The Middle of Somewhere is the story of one woman’s quest to cleanse her guilt-ridden soul. How does she hope to do so? By hiking the John Muir Trail through Yosemite National Forest alone. However, Liz’s boyfriend Dante forces her to alter her plans (in more ways than one) when he decides to tag along.
This is one of those books that grows on you more and more with each passing chapter. Not that there was ever a point when I wasn’t interested. It was more about Liz. I didn’t like her much at first because of her steely demeanor towards Dante (who is one heck of a guy, by the way). But I kept reading because Yoerg did a masterful job of revealing the big picture bit, by bit, by bit. At first, I felt a tad let down when all of Liz’s secrets were revealed because they were such common mistakes. However, the more I thought about it, the more the point of the story resonated with me. It’s not about the mistakes. It’s about how holding onto things can prevent you from moving forward and how guilt can kill a person emotionally. I came to sympathize with and understand Liz as her tough exterior was slowly lifted.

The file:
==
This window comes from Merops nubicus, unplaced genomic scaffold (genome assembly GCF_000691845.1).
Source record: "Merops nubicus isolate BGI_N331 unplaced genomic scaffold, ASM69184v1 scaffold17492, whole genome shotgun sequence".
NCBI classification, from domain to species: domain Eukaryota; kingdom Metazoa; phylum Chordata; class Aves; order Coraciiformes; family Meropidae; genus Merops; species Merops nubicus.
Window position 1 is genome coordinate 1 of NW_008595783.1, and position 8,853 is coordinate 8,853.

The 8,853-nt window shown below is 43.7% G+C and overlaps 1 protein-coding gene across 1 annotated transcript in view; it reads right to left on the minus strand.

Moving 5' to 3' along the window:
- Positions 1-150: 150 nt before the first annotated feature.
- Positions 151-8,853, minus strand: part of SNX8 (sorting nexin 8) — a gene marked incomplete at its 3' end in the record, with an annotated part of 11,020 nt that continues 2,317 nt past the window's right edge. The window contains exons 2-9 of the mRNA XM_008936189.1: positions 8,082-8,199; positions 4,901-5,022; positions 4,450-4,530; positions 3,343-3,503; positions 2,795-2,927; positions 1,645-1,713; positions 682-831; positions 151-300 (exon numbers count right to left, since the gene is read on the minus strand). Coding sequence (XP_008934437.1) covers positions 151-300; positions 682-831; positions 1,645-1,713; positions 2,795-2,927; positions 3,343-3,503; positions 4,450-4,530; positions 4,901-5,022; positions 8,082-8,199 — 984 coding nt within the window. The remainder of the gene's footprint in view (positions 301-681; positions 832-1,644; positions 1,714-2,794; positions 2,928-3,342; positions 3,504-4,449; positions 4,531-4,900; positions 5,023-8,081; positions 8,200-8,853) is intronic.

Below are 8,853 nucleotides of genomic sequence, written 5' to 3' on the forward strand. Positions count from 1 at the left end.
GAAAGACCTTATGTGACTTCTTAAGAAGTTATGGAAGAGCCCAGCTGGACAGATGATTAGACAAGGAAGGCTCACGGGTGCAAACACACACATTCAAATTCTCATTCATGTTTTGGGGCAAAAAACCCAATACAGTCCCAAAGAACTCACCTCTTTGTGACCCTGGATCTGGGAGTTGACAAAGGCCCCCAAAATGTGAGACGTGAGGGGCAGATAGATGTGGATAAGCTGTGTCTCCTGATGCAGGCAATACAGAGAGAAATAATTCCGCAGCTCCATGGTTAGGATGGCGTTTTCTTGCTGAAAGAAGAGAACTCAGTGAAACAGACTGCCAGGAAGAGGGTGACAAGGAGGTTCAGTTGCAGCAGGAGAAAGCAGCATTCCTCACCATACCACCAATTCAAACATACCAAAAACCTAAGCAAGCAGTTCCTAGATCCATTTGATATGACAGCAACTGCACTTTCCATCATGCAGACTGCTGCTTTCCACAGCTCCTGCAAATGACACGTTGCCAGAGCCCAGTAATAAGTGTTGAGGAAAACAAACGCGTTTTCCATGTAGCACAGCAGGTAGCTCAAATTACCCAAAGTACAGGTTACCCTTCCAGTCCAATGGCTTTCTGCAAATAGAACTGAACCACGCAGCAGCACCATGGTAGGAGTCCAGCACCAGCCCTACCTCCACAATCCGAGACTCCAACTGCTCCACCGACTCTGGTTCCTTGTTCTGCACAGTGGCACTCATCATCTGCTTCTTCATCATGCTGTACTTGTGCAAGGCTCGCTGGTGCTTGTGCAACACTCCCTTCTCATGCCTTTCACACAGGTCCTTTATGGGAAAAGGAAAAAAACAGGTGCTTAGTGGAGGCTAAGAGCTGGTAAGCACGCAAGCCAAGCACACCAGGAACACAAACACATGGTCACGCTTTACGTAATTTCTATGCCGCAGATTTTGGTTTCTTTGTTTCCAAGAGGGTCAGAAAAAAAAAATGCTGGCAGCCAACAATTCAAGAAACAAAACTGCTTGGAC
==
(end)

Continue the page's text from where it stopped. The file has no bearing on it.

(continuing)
“…there was no possibility of a clear conscience, merely the weak absolution of honesty, of confession. If only she had been raised Catholic–or within another religion that embraced the concept–she might find forgiveness and believe in it. But faith was not part of her fiber. She could not buy into the cycle of sin and penance, of death and resurrection. She would always remember what she had done, and it would always sting. She would not be washed clean.”
Besides Liz and Dante’s story, there’s a situation involving a couple of unsavory characters who are also hiking the trail. Events surrounding these characters seem unrealistic at times, but the storyline offers several good doses of suspense. It also made me realize how badly I wanted a happily-ever-after ending for Liz and Dante.
Thank you to the publisher for providing me with a complimentary copy via NetGalley.